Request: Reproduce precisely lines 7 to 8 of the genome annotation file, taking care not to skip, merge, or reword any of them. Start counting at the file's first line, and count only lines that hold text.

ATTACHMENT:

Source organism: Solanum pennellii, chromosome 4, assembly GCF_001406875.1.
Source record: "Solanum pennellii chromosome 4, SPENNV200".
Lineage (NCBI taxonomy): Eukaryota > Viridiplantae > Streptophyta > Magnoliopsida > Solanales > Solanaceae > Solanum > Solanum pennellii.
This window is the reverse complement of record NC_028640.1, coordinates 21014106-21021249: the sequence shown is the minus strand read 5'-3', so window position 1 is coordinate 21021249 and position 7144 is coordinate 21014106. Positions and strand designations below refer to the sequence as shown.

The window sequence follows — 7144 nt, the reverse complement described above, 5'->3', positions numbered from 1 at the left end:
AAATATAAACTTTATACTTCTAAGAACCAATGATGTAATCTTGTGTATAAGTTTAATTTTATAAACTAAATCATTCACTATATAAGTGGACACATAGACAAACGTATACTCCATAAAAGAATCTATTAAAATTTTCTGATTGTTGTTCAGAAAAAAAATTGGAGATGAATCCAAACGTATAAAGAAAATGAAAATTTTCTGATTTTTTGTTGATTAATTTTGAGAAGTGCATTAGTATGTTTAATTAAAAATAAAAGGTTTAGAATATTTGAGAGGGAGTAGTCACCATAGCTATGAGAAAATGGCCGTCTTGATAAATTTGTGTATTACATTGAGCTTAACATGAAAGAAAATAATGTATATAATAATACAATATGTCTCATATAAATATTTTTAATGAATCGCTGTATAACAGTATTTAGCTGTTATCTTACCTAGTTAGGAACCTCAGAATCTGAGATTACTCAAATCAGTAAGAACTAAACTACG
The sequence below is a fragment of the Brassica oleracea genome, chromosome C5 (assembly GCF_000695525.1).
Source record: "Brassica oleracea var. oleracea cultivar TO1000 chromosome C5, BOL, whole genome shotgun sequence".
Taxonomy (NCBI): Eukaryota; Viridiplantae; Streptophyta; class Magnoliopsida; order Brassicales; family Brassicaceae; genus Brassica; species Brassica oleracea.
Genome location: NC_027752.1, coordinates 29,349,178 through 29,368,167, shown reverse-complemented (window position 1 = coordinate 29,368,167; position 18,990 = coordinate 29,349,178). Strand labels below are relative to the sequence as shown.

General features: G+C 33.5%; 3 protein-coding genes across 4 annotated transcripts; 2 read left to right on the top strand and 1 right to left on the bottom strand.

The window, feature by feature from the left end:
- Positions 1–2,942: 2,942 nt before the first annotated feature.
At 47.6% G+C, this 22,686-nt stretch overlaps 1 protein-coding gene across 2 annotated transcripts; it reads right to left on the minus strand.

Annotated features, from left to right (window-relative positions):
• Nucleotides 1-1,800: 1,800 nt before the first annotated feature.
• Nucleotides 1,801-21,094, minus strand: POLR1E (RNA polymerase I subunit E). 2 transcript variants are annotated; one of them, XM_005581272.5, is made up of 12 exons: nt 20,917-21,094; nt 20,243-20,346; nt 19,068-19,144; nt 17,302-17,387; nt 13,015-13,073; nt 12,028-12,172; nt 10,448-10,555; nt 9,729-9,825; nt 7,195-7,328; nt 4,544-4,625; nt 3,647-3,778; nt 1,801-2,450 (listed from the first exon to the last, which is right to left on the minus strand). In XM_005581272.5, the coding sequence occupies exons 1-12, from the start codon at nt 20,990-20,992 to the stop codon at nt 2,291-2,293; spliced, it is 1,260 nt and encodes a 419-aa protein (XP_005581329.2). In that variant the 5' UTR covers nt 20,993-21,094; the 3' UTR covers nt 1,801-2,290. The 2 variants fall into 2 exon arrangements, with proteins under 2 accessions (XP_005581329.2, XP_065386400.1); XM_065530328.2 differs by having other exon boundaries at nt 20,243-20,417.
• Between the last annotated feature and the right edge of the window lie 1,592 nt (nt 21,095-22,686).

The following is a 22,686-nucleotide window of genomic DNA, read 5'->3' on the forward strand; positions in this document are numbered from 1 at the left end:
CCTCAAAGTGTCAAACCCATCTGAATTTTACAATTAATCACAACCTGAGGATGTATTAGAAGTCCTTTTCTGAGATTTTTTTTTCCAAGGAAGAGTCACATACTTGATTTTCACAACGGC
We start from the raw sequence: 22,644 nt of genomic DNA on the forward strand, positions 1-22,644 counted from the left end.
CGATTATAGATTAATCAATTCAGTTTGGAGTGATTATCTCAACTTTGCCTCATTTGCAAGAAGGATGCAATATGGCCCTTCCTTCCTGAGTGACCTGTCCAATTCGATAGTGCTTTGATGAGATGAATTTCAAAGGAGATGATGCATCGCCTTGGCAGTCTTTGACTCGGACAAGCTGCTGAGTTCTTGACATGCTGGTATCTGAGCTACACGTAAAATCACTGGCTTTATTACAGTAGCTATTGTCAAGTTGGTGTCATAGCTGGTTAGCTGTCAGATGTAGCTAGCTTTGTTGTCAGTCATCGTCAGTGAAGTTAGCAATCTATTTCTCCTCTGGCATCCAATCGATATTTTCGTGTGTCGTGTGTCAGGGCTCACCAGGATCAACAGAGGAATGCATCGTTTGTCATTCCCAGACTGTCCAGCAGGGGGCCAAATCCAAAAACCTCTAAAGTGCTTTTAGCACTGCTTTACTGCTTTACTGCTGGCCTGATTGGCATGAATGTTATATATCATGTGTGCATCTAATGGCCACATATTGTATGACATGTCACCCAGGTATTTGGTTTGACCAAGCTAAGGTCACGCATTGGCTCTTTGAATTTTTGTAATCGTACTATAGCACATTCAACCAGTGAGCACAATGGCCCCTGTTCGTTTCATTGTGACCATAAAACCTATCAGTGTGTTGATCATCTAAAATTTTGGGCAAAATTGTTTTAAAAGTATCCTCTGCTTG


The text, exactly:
The sequence below is a fragment of the Brassica oleracea genome, chromosome C5 (assembly GCF_000695525.1).
Source record: "Brassica oleracea var. oleracea cultivar TO1000 chromosome C5, BOL, whole genome shotgun sequence".